With tick season in full swing - and this year being described as the worst in recent history - the risk of tick bites and tick-borne infection is high. Read through the graphic below to learn more about ticks, the infections they can carry, and how to prevent being infected yourself.
Memorial Day is probably the most archives-centric holiday in the year. While many holidays are a flush of personal memories and family traditions, Memorial Day is more about our collective memory as fellow countrymen. And archives are a conduit to our collective memory.
I was listening back this week to New Hampshire Daily, a half hour NH news program we aired from October, 1989 to February, 1992. I was listening to the programs from the week of 14 May, 1990. Among the news of the day (including the death of Jim Hensen, and Lithuania’s independence negotiations with Mikhail Gorbachev) was a four part series we produced about the Canterbury Shaker Village.
In the pitched political battle over the Affordable Care Act, Republicans and Democrats seem to have found common ground on one issue: Anthem’s so-called narrow network of providers.
From GOP Senate candidate Scott Brown to Rep. Carol Shea-Porter, a wide array of voices have complained that Anthem’s decision to exclude 10 hospitals from its plans sold through the new federal health exchange harms patients.
On Wednesday, one of those patients, an East Rochester woman named Margaret McCarthy, will get a long-awaited hearing on the matter at the state Insurance Department.
The bill, passed by the New Hampshire House last week, represents “the most comprehensive distracted driving bill in the nation,” according to legislative testimony from Earl Sweeney, assistant commissioner of public safety.
This week NHPR is taking a close look at higher education in the state with our special series A Matter of Degrees. But funding higher ed is a perennial issue that we've been tracking for almost as long as we've been broadcasting.
All this week, NHPR's reporters and programs presented A Matter of Degrees. This special series examined the uncertain future of New Hampshire's colleges, and how they are trying to stay relevant, competitive, and worth the cost.
Here’s today’s question for you:
With all you’ve heard about rising tuition, high student debt, and the push for colleges to innovate, would you choose to go to school in New Hampshire?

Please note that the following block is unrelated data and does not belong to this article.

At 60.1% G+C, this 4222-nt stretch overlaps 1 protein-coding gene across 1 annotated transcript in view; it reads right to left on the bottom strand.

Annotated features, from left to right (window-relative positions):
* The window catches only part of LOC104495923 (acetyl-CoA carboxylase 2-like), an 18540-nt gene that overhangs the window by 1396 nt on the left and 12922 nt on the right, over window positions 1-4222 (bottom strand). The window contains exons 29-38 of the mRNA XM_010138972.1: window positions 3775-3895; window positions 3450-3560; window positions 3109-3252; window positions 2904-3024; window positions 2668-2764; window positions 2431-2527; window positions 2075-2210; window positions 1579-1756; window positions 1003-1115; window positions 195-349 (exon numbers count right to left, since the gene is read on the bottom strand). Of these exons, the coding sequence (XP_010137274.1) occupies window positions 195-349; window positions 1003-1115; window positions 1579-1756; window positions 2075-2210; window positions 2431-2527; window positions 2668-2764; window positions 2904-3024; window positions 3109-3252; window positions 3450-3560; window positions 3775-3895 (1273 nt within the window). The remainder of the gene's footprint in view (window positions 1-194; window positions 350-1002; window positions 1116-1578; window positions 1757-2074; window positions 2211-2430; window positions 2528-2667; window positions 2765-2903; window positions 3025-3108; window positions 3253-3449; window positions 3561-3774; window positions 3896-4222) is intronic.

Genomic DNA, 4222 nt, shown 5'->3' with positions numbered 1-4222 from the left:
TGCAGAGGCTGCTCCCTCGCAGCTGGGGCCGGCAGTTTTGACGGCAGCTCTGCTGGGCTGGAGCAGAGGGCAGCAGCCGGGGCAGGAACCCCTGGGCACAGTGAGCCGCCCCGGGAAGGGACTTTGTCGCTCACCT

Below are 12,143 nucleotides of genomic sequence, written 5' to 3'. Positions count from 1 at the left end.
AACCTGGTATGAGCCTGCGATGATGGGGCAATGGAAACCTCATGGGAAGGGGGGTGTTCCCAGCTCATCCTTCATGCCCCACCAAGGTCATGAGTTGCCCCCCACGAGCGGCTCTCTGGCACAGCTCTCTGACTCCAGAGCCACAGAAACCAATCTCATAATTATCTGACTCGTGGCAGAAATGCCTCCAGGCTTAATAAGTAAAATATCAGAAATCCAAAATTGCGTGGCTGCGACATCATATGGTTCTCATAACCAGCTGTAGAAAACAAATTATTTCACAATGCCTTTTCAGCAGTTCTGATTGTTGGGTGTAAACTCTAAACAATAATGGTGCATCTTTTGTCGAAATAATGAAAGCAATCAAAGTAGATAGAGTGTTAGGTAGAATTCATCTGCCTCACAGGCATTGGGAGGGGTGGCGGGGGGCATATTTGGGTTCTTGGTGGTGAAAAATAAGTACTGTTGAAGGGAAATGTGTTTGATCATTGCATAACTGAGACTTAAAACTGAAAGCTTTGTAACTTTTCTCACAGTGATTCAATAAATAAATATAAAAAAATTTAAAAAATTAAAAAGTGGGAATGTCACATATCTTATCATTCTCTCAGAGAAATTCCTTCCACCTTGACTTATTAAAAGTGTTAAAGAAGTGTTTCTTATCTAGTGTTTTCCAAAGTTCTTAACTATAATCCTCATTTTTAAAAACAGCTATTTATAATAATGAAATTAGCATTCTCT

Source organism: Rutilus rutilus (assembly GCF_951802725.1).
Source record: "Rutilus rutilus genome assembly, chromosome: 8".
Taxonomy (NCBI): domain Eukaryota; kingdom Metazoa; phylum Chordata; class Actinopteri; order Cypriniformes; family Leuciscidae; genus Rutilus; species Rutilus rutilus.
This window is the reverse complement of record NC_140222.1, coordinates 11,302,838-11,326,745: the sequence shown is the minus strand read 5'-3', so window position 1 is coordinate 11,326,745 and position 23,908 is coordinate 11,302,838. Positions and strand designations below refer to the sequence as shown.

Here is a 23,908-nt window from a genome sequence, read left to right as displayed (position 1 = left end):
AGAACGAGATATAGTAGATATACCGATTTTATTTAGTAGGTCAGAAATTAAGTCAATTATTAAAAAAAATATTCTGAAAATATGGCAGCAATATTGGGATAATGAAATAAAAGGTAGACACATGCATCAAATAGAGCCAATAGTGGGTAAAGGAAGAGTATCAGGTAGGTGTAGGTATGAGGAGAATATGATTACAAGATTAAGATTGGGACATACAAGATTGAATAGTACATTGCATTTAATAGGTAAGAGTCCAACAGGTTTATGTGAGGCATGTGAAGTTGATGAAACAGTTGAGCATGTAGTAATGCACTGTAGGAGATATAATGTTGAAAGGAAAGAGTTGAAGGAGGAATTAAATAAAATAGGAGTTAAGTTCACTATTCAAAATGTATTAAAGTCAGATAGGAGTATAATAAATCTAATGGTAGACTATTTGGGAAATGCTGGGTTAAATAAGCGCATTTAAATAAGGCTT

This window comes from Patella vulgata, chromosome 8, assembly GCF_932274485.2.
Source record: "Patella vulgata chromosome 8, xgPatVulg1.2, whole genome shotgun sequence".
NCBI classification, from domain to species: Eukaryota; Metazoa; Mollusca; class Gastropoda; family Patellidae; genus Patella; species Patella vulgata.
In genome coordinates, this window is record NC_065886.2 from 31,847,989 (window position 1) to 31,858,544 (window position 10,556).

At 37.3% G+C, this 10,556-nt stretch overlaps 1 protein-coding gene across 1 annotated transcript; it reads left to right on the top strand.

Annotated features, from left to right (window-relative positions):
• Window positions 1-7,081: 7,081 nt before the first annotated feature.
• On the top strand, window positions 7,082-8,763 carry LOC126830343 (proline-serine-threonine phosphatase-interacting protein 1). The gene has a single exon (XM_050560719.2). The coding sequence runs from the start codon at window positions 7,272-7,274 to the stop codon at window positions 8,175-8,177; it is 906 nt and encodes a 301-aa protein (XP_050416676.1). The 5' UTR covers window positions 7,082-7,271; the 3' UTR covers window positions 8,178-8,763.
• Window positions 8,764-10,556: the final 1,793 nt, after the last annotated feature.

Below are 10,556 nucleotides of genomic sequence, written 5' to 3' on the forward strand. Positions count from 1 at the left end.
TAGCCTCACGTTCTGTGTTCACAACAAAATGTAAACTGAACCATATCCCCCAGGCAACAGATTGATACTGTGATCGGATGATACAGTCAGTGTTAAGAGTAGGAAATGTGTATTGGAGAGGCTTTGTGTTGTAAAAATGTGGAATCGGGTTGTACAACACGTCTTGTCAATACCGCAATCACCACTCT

This week, I'm packing up another batch of old tape reels from the NHPR archive, which I'll send to Crawford Media in Atlanta for digitization (or "migration", as they call it). I'll be documenting the process on the blog, so check back next week to see how it's moving. We worked with them last spring to digitize about 300 of our tape reels, courtesy of the American Archive Content Inventory Project (more below).
Spring in New Hampshire is, well, not always the most satisfying season. This week alone, we've had weather ranging from frigid rain to warm-enough-to-use-the-sunroof.
What gets a lot of us through the season is looking forward to the weekends, when we can, now that the snow has melted, begin to play around in the dirt, maybe even plant something.
I'd love to brag about my own gardening skills, or even offer some handy tips. But I'm a certified Brown Thumb, and have little to offer other than knowing what I don't know about plants, dirt, even mulch.
Update: The New Hampshire Republican State Committee has submitted a complaint to the Federal Election Commission, alleging the Shaheen campaign "engaged in coordinated political advocacy communications that amount to illegal contributions."
Republicans are claiming the campaign of New Hampshire Sen. Jeanne Shaheen broke federal election law by helping to craft a television ad paid for by a Democratic super PAC.
In the late '90s, craft beer saw a renaissance of sorts. After years of nondescript light beers almost completely dominating the market, tastes seemed to wake up. Breweries and brew-pubs started up almost overnight. A boom was born.
On the 450th anniversary of the birth of the language's greatest writer, it seems appropriate to reflect on the work of William Shakespeare.
In 2005, the Blackfriars Stage Company brought their tour to New Hampshire. We welcomed two actos from the company to our studios to speak with the Front Porch. Alyssa Wilmoth and Tyler Moss were playing Beatrice and Benedick from Much Ado About Nothing and they gave us a little taste of their craft; from Act 1, Scene 1.
Here is a scene from Act 4 where the two characters explore different feelings.